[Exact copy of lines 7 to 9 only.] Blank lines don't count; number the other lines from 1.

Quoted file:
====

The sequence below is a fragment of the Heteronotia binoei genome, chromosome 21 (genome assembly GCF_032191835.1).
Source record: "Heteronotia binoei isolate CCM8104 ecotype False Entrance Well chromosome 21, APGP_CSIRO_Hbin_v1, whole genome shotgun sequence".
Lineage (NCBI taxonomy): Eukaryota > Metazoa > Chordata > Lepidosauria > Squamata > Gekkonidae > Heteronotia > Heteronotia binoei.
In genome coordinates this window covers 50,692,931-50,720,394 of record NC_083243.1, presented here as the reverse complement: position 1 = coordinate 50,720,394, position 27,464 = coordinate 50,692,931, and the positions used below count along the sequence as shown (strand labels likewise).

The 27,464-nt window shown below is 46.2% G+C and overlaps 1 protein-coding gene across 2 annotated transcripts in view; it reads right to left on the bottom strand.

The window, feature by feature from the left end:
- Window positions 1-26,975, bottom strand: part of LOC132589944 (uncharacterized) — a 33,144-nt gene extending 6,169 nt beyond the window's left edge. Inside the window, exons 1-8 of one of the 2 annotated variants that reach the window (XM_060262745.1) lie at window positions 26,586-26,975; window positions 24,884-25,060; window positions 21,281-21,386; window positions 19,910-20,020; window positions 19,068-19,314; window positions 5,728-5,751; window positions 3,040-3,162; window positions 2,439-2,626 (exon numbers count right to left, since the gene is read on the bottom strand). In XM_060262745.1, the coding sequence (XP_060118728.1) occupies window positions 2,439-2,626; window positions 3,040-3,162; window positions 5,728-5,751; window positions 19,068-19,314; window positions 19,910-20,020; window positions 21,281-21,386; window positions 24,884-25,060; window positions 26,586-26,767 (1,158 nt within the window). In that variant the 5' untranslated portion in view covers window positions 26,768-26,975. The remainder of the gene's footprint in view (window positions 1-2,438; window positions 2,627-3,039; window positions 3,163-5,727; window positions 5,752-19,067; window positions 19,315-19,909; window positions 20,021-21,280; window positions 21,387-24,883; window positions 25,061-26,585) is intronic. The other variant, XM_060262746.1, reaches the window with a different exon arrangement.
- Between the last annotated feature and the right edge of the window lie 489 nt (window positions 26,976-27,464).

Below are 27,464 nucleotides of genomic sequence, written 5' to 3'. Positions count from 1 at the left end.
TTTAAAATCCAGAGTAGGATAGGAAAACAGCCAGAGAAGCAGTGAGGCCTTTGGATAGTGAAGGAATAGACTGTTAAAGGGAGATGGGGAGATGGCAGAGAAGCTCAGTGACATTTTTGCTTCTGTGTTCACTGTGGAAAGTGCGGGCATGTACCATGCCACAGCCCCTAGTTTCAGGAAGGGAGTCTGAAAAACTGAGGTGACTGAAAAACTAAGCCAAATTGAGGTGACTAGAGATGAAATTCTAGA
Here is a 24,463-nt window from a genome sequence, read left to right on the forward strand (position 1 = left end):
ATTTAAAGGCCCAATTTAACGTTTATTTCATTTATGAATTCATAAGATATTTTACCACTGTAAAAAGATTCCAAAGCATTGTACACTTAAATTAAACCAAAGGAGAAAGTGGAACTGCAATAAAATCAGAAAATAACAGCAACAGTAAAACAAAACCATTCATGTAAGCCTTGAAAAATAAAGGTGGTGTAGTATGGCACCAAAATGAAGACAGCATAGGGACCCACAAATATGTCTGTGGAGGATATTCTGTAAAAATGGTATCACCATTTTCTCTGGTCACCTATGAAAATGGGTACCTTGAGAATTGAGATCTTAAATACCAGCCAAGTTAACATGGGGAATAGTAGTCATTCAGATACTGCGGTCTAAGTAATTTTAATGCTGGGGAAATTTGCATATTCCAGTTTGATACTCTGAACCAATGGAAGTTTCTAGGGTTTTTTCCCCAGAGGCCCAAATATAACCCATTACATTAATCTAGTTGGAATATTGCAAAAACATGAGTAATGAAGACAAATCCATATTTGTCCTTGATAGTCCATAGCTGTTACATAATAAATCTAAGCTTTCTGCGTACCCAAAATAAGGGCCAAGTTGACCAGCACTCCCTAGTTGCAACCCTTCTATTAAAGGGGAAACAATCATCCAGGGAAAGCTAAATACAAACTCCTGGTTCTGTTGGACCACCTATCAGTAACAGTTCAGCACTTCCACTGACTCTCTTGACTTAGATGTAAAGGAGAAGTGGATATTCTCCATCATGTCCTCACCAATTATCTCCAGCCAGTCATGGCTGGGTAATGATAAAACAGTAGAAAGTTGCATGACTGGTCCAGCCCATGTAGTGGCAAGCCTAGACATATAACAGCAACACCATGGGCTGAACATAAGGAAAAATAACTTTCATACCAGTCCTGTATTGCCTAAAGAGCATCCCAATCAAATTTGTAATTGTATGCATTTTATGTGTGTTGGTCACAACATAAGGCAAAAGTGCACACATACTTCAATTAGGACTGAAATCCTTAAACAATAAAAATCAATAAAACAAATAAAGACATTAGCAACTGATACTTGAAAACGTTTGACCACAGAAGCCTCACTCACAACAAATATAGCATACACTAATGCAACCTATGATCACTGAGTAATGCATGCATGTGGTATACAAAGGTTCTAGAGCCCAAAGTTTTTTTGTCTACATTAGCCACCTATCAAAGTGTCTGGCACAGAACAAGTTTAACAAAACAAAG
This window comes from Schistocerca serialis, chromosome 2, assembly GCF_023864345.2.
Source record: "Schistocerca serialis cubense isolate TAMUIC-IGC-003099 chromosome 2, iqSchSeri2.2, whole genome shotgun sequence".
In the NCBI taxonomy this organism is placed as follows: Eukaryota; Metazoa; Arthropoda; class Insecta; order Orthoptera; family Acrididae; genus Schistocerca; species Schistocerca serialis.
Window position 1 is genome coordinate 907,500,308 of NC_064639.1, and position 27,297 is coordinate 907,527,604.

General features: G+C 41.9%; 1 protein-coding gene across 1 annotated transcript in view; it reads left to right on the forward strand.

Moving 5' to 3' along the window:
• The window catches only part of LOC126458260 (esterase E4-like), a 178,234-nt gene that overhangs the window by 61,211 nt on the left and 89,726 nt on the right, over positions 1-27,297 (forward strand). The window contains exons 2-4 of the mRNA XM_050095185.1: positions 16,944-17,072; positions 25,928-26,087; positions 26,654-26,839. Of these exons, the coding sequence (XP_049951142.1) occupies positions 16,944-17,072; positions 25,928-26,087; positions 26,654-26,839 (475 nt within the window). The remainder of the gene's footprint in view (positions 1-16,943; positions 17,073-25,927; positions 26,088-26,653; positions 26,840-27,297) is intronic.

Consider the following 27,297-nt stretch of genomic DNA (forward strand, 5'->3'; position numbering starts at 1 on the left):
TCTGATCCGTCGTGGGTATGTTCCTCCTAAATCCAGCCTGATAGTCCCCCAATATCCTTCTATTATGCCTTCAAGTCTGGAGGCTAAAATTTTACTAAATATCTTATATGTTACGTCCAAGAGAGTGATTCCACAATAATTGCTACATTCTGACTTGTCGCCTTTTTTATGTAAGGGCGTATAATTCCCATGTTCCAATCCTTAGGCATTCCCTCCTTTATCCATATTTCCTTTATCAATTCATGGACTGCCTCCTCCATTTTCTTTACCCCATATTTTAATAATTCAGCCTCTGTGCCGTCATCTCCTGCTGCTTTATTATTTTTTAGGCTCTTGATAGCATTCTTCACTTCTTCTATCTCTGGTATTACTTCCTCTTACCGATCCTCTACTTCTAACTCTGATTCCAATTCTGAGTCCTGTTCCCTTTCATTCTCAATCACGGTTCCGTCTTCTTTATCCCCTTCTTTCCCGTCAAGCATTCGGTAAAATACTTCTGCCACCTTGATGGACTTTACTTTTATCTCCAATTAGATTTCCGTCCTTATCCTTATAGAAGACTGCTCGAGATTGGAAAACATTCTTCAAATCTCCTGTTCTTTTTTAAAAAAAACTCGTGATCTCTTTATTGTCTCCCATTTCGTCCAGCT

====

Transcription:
- Window positions 1-26,975, bottom strand: part of LOC132589944 (uncharacterized) — a 33,144-nt gene extending 6,169 nt beyond the window's left edge. Inside the window, exons 1-8 of one of the 2 annotated variants that reach the window (XM_060262745.1) lie at window positions 26,586-26,975; window positions 24,884-25,060; window positions 21,281-21,386; window positions 19,910-20,020; window positions 19,068-19,314; window positions 5,728-5,751; window positions 3,040-3,162; window positions 2,439-2,626 (exon numbers count right to left, since the gene is read on the bottom strand). In XM_060262745.1, the coding sequence (XP_060118728.1) occupies window positions 2,439-2,626; window positions 3,040-3,162; window positions 5,728-5,751; window positions 19,068-19,314; window positions 19,910-20,020; window positions 21,281-21,386; window positions 24,884-25,060; window positions 26,586-26,767 (1,158 nt within the window). In that variant the 5' untranslated portion in view covers window positions 26,768-26,975. The remainder of the gene's footprint in view (window positions 1-2,438; window positions 2,627-3,039; window positions 3,163-5,727; window positions 5,752-19,067; window positions 19,315-19,909; window positions 20,021-21,280; window positions 21,387-24,883; window positions 25,061-26,585) is intronic. The other variant, XM_060262746.1, reaches the window with a different exon arrangement.
- Between the last annotated feature and the right edge of the window lie 489 nt (window positions 26,976-27,464).

Below are 27,464 nucleotides of genomic sequence, written 5' to 3'. Positions count from 1 at the left end.